If the sounds produced are distorted, these are counted as errors. If the tongue placement error does not negatively impact perception of the sound (it is acoustically accurate), note the tongue protrusion in your report, but do not count the incorrect placement of the tongue as an error.
How do you suggest scoring for distortion errors of sibilants, such as lateralized /s, z/ (lateral lisp) or interdentalized or dentalized /s, z/ (frontal lisp)...or lateral distortion of "sh", "ch", and "j"?
All distortions are counted as errors (see response above).
How do you take into account if a child presents with a forward tongue protrusion / tongue thrust?
If the sounds produced are distorted, these are counted as errors. If the tongue placement error does not negatively impact perception of the sound (it is acoustically accurate), note the tongue protrusion in your report, but do not count the incorrect placement of the tongue as an error.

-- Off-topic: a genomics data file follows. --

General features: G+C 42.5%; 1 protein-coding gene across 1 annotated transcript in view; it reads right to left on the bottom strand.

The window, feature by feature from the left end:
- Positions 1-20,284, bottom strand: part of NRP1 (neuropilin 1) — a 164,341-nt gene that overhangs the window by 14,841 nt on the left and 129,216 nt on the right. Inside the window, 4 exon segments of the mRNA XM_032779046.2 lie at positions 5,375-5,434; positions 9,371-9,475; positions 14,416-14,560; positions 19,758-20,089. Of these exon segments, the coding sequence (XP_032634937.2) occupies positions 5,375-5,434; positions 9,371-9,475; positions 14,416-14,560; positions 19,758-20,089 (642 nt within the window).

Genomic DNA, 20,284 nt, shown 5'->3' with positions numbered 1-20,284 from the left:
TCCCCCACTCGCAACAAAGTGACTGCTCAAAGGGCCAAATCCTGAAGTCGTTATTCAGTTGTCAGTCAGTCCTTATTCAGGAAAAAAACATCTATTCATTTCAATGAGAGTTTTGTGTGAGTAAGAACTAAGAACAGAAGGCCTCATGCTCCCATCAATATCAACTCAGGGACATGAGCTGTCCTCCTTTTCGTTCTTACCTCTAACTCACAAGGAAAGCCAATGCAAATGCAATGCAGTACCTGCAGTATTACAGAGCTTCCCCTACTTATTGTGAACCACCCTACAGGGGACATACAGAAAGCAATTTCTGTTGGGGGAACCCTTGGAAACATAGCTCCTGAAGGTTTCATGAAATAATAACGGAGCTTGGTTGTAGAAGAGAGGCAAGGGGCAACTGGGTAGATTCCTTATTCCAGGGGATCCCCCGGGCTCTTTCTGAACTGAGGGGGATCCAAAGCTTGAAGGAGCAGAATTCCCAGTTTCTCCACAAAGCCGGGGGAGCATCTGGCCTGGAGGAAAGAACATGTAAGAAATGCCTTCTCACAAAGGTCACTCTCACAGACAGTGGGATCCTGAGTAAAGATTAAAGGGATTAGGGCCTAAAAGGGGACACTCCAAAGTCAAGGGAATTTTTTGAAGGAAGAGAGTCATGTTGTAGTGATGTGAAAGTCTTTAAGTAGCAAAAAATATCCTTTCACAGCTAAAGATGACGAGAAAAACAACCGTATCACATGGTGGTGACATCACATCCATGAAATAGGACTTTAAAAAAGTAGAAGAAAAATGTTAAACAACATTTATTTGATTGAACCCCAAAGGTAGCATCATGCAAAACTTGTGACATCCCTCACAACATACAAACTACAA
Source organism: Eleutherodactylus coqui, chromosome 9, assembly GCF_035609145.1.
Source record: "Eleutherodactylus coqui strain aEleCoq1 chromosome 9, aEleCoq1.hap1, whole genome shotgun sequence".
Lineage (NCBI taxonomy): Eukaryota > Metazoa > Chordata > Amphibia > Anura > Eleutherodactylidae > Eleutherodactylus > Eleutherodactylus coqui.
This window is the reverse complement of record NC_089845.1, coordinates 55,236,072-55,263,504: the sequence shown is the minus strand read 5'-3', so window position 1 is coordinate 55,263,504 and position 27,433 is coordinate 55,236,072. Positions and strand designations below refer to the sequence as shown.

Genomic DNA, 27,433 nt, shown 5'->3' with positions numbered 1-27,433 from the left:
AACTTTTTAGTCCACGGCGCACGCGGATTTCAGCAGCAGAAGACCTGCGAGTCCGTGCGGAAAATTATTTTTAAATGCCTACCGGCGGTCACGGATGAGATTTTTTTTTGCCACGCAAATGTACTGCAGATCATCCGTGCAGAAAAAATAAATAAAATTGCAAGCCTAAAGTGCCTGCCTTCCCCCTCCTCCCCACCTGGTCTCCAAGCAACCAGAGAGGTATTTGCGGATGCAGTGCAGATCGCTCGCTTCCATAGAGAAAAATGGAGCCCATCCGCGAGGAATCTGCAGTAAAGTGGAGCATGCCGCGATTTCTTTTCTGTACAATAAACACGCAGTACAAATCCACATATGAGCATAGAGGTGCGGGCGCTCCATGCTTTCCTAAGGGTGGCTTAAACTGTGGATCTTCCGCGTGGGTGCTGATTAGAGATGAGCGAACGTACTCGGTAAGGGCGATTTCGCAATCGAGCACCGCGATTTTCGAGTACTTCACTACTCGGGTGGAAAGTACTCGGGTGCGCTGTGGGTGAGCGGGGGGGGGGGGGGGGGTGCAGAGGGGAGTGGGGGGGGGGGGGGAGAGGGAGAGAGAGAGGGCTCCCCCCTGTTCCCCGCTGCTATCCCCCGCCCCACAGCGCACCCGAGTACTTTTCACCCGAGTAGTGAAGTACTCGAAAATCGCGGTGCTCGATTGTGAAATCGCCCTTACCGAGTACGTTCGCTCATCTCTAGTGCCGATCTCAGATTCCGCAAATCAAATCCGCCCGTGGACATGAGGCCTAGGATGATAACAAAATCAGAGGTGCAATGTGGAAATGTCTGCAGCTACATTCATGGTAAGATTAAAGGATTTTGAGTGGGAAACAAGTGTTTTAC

If a child has a significant number of dentalized errors (due to tongue thrusting) on the GFTA-3, do these errors count toward the raw score or are they only noted on the form, but not counted as a raw score error? In other words, are the dentalized errors considered a diacritical mark and therefore, not counted in the raw score or are the dentalized sounds considered a distortion and therefore counted in the raw score?
If the sound production is distorted by dentalization or there is a substitution error such as th/s, you would score the response as an error and count it toward the child’s raw score. If the child dentalizes a phoneme, but the production “sounds OK, but placement is off slightly”, you might choose to note the child’s placement with a diacritical mark, but not count the production as a speech sound error.
Frequency of /s, l, r/ on GFTA-3
Why does GFTA-3 penalize preschoolers by giving them so many /s, l, r/ occurrences. This is problematic. They are not penalized as heavily for /k, g, f/ errors which we would expect in many of our preschoolers.